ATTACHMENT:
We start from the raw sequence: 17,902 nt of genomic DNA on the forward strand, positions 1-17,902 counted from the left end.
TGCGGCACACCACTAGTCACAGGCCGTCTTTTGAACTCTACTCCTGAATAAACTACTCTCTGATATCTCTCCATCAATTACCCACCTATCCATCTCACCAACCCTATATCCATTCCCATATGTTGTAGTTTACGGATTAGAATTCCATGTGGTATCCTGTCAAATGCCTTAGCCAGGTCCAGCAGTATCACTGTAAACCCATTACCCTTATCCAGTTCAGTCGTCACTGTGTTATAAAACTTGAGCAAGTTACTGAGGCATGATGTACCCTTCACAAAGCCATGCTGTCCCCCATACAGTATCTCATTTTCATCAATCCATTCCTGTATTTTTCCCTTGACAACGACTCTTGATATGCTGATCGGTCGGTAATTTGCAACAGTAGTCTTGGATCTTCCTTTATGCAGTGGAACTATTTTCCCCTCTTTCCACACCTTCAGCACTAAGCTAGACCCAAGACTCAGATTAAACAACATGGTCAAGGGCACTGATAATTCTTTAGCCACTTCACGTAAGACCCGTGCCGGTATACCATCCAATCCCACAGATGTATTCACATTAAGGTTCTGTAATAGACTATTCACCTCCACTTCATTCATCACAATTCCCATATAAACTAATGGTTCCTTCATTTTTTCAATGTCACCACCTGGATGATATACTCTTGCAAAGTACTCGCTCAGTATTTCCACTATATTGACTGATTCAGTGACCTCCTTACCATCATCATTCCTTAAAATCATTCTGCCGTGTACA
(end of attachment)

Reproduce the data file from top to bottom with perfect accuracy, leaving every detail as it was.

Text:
We start from the raw sequence: 17,902 nt of genomic DNA on the forward strand, positions 1-17,902 counted from the left end.
TGCGGCACACCACTAGTCACAGGCCGTCTTTTGAACTCTACTCCTGAATAAACTACTCTCTGATATCTCTCCATCAATTACCCACCTATCCATCTCACCAACCCTATATCCATTCCCATATGTTGTAGTTTACGGATTAGAATTCCATGTGGTATCCTGTCAAATGCCTTAGCCAGGTCCAGCAGTATCACTGTAAACCCATTACCCTTATCCAGTTCAGTCGTCACTGTGTTATAAAACTTGAGCAAGTTACTGAGGCATGATGTACCCTTCACAAAGCCATGCTGTCCCCCATACAGTATCTCATTTTCATCAATCCATTCCTGTATTTTTCCCTTGACAACGACTCTTGATATGCTGATCGGTCGGTAATTTGCAACAGTAGTCTTGGATCTTCCTTTATGCAGTGGAACTATTTTCCCCTCTTTCCACACCTTCAGCACTAAGCTAGACCCAAGACTCAGATTAAACAACATGGTCAAGGGCACTGATAATTCTTTAGCCACTTCACGTAAGACCCGTGCCGGTATACCATCCAATCCCACAGATGTATTCACATTAAGGTTCTGTAATAGACTATTCACCTCCACTTCATTCATCACAATTCCCATATAAACTAATGGTTCCTTCATTTTTTCAATGTCACCACCTGGATGATATACTCTTGCAAAGTACTCGCTCAGTATTTCCACTATATTGACTGATTCAGTGACCTCCTTACCATCATCATTCCTTAAAATCATTCTGCCGTGTACA